I was about five years old when my family moved to a new house in a neighborhood under construction. Big trucks and heavy machinery roared up and down our street every day for months, churning the unpaved road into a mucky mess.
One day I donned my rubber boots and attempted to cross the street. It didn’t go well: the mud swallowed my feet. Try as I might, I could not break loose from its suction-cup hold. Thank goodness for the kind neighbor who heard my cries for help and rescued me.
As I prepared for a recent speaking engagement, I thought a lot about muck of another type—negative thinking and sinful behaviors. How easily we can become stuck in them, and they become strongholds. Unless we deal with them, they impact our mental, emotional, spiritual, and physical well-being. Inevitably they affect our relationships too.
What might be some examples?
- Heaven forbid we fall short of excellence in all we do and say because that would most certainly disappoint everyone around us and make us look like failures. Or so we think. We also expect the same from others lest their imperfections somehow reflect poorly on us, and so we become critical or judgmental of their efforts. Nothing they do is good enough.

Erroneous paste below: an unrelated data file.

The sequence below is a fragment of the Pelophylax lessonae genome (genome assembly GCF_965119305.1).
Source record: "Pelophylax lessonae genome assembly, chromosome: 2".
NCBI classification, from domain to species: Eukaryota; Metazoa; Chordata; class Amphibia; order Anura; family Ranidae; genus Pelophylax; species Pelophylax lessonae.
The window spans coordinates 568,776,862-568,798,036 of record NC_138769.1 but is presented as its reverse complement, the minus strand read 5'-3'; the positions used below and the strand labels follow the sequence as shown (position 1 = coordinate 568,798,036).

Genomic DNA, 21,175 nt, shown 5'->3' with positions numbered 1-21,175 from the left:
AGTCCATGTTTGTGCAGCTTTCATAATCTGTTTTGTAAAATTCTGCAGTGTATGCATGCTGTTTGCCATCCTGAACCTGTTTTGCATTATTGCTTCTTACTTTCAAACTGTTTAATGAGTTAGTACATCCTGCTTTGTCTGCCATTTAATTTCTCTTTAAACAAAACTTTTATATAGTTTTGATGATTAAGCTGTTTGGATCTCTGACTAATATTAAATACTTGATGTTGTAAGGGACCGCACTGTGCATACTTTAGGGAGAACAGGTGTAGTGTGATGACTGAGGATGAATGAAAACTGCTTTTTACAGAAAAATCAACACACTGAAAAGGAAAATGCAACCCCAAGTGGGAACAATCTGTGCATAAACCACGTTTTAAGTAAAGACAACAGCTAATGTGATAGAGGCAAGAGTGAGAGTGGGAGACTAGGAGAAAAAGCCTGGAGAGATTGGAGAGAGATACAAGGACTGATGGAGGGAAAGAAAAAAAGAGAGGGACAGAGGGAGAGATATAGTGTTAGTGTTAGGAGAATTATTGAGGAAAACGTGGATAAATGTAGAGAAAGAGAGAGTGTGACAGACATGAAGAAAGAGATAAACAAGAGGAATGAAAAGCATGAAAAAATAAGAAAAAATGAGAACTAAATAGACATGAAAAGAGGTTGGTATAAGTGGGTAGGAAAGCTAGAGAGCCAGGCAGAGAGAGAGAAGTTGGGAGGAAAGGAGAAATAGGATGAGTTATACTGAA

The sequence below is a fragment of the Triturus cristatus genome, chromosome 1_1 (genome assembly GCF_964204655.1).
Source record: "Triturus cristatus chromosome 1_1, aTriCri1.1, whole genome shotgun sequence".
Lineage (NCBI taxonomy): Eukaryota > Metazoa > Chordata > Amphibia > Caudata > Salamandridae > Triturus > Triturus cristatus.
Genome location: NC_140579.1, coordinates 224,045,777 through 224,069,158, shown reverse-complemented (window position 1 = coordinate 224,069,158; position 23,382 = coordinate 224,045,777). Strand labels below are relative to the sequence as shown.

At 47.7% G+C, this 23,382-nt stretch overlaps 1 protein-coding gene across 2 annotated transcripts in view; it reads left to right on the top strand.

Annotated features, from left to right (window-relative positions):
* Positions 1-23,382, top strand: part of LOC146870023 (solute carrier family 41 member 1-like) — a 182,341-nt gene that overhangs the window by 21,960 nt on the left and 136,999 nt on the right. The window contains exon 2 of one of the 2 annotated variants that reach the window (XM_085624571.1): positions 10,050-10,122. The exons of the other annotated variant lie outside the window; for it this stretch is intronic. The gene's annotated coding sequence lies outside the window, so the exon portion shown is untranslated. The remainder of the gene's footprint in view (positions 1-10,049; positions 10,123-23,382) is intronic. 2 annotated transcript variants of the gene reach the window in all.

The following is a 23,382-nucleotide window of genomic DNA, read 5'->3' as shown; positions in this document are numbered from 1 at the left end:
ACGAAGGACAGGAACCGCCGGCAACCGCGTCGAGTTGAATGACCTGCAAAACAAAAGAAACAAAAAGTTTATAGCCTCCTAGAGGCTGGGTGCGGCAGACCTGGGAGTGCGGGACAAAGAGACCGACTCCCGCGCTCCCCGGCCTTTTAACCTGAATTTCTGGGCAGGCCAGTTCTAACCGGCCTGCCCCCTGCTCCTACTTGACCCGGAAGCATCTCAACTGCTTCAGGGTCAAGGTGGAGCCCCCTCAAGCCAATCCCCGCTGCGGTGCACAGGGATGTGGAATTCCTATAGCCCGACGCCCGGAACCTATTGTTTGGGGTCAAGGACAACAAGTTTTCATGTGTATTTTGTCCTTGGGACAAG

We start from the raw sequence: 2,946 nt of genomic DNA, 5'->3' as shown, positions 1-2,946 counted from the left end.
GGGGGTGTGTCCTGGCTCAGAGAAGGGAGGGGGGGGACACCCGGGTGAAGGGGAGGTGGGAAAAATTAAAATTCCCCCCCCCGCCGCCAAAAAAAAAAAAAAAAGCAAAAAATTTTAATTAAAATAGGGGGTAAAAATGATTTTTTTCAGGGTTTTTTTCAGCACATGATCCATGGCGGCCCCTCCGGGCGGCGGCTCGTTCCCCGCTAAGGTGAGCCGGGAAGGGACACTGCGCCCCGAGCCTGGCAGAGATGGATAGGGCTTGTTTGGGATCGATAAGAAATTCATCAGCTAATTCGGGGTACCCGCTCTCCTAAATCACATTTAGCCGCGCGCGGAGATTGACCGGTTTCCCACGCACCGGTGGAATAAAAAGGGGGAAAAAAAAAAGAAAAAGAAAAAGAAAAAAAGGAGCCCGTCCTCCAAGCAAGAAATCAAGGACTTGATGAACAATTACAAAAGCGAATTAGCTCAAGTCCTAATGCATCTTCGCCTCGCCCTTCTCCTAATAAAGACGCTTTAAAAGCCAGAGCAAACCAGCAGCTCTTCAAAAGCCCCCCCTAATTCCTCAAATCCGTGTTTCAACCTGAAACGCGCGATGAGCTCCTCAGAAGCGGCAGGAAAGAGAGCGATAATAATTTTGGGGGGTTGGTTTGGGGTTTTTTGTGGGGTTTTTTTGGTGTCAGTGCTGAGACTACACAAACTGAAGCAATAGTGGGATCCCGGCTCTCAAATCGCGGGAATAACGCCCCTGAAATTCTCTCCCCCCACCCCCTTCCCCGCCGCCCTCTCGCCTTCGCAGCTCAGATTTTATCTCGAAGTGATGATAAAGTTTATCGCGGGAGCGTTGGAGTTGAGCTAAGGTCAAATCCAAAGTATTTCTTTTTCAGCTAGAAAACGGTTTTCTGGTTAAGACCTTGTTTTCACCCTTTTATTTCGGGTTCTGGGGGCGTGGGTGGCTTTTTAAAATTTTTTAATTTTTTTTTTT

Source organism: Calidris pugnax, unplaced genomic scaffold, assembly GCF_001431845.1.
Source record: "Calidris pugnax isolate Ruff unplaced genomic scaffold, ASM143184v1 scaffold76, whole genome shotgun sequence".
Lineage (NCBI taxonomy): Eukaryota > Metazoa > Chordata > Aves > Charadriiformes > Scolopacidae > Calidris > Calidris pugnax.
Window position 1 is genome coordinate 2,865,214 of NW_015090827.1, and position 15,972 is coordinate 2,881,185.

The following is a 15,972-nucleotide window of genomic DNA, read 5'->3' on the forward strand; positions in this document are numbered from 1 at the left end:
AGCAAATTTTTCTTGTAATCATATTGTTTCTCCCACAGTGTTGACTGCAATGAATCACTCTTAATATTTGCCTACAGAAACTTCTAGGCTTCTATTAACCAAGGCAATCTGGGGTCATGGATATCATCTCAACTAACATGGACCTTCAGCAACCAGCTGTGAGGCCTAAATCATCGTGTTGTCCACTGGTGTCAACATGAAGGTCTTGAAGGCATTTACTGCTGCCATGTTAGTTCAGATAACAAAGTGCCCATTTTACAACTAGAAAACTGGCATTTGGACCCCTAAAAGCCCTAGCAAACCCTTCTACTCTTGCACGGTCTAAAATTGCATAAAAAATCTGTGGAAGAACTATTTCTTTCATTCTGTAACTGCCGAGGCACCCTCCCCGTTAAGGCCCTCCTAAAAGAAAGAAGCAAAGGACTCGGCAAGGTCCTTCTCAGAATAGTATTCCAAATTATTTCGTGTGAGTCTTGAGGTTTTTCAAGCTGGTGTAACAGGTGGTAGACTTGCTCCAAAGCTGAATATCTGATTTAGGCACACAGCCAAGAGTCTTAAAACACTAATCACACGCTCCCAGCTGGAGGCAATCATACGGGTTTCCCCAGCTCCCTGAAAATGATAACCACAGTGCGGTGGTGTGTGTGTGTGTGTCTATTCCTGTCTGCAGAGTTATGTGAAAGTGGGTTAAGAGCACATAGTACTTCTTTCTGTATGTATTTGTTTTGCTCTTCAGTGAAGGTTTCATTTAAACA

- Many of our negative behaviors are rooted in fear—the fear of rejection, of failure, and of inadequacy, for starters. It turns us into control freaks, or makes us possessive over the people in our lives and the things we own. We might miss wonderful new opportunities, or we may get involved in an unhealthy relationship—all because of fear.
- “I’m not good enough.” I’d be a very wealthy woman if I had a dime for every woman who struggles with this stronghold. It often begins when we’re children, through both spoken and unspoken messages from adults in our lives. Perhaps we’ve been compared to an older sibling who’s smarter or better behaved, been overlooked by parents because they were work-absorbed or wrestling with their own issues, or been the child of an absentee parent. Our wrong thinking tells us that if we were “good enough,” our parents (or other significant adults) would have been pleased with us and wanted to be with us and protect us. But that didn’t happen, therefore we must be flawed and unlovable.
The enemy of our souls wants us to be anything but free and joy-filled, so he plants these lies in our minds. Often we don’t even recognize their presence until we hit a crisis.
Thank goodness God rushes to our rescue when we call to Him for help! When we’re honest with Him and with trusted godly friends about our situation, He sets to work, freeing us from these strongholds.
Psalm 40:1-2 says, “I waited patiently for the LORD to help me, and he turned to me and heard my cry. He lifted me out of the pit of despair out of the mud and the mire. He set my feet on solid ground and steadied me as I walked along.”
God redeems and transforms us. And that transformation speaks volumes and brings hope to those who know us. “Many will see what he has done and be astounded. They will put their trust in the LORD” (Psalm 40:3).
What other strongholds would you add to those I’ve listed?
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